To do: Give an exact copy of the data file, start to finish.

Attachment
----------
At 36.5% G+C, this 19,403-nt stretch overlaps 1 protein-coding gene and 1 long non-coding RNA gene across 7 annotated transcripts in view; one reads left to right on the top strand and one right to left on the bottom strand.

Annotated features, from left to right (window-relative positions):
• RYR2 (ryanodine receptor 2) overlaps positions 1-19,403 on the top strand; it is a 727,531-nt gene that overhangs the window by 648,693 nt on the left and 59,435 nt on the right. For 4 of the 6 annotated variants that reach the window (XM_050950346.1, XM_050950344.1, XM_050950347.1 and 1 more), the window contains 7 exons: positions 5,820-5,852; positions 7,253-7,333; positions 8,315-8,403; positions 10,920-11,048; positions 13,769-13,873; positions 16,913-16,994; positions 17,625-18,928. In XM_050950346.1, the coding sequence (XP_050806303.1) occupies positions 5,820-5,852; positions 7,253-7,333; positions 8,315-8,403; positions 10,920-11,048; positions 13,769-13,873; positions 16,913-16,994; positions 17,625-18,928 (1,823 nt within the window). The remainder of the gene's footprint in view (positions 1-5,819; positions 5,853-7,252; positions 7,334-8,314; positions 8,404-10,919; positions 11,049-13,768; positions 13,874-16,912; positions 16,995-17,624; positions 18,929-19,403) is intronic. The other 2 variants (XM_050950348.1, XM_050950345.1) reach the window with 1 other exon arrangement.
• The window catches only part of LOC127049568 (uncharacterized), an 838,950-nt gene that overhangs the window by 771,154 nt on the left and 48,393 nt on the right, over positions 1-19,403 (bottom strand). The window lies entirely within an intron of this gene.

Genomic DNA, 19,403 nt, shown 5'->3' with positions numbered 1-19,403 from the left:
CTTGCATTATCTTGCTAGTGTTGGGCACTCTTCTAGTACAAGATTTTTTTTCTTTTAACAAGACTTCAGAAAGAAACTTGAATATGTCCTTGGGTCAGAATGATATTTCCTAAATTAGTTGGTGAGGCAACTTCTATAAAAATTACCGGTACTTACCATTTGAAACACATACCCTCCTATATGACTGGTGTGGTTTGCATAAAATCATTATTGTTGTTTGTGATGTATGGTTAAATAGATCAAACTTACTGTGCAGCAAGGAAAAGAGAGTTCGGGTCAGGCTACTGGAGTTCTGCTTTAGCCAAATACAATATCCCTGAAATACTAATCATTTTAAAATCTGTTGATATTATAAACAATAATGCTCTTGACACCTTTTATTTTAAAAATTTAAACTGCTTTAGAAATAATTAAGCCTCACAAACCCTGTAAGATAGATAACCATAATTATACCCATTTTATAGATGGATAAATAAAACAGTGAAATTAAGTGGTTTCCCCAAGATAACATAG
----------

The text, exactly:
At 36.5% G+C, this 19,403-nt stretch overlaps 1 protein-coding gene and 1 long non-coding RNA gene across 7 annotated transcripts in view; one reads left to right on the top strand and one right to left on the bottom strand.

Annotated features, from left to right (window-relative positions):
• RYR2 (ryanodine receptor 2) overlaps positions 1-19,403 on the top strand; it is a 727,531-nt gene that overhangs the window by 648,693 nt on the left and 59,435 nt on the right. For 4 of the 6 annotated variants that reach the window (XM_050950346.1, XM_050950344.1, XM_050950347.1 and 1 more), the window contains 7 exons: positions 5,820-5,852; positions 7,253-7,333; positions 8,315-8,403; positions 10,920-11,048; positions 13,769-13,873; positions 16,913-16,994; positions 17,625-18,928. In XM_050950346.1, the coding sequence (XP_050806303.1) occupies positions 5,820-5,852; positions 7,253-7,333; positions 8,315-8,403; positions 10,920-11,048; positions 13,769-13,873; positions 16,913-16,994; positions 17,625-18,928 (1,823 nt within the window). The remainder of the gene's footprint in view (positions 1-5,819; positions 5,853-7,252; positions 7,334-8,314; positions 8,404-10,919; positions 11,049-13,768; positions 13,874-16,912; positions 16,995-17,624; positions 18,929-19,403) is intronic. The other 2 variants (XM_050950348.1, XM_050950345.1) reach the window with 1 other exon arrangement.
• The window catches only part of LOC127049568 (uncharacterized), an 838,950-nt gene that overhangs the window by 771,154 nt on the left and 48,393 nt on the right, over positions 1-19,403 (bottom strand). The window lies entirely within an intron of this gene.

Genomic DNA, 19,403 nt, shown 5'->3' with positions numbered 1-19,403 from the left:
CTTGCATTATCTTGCTAGTGTTGGGCACTCTTCTAGTACAAGATTTTTTTTCTTTTAACAAGACTTCAGAAAGAAACTTGAATATGTCCTTGGGTCAGAATGATATTTCCTAAATTAGTTGGTGAGGCAACTTCTATAAAAATTACCGGTACTTACCATTTGAAACACATACCCTCCTATATGACTGGTGTGGTTTGCATAAAATCATTATTGTTGTTTGTGATGTATGGTTAAATAGATCAAACTTACTGTGCAGCAAGGAAAAGAGAGTTCGGGTCAGGCTACTGGAGTTCTGCTTTAGCCAAATACAATATCCCTGAAATACTAATCATTTTAAAATCTGTTGATATTATAAACAATAATGCTCTTGACACCTTTTATTTTAAAAATTTAAACTGCTTTAGAAATAATTAAGCCTCACAAACCCTGTAAGATAGATAACCATAATTATACCCATTTTATAGATGGATAAATAAAACAGTGAAATTAAGTGGTTTCCCCAAGATAACATAG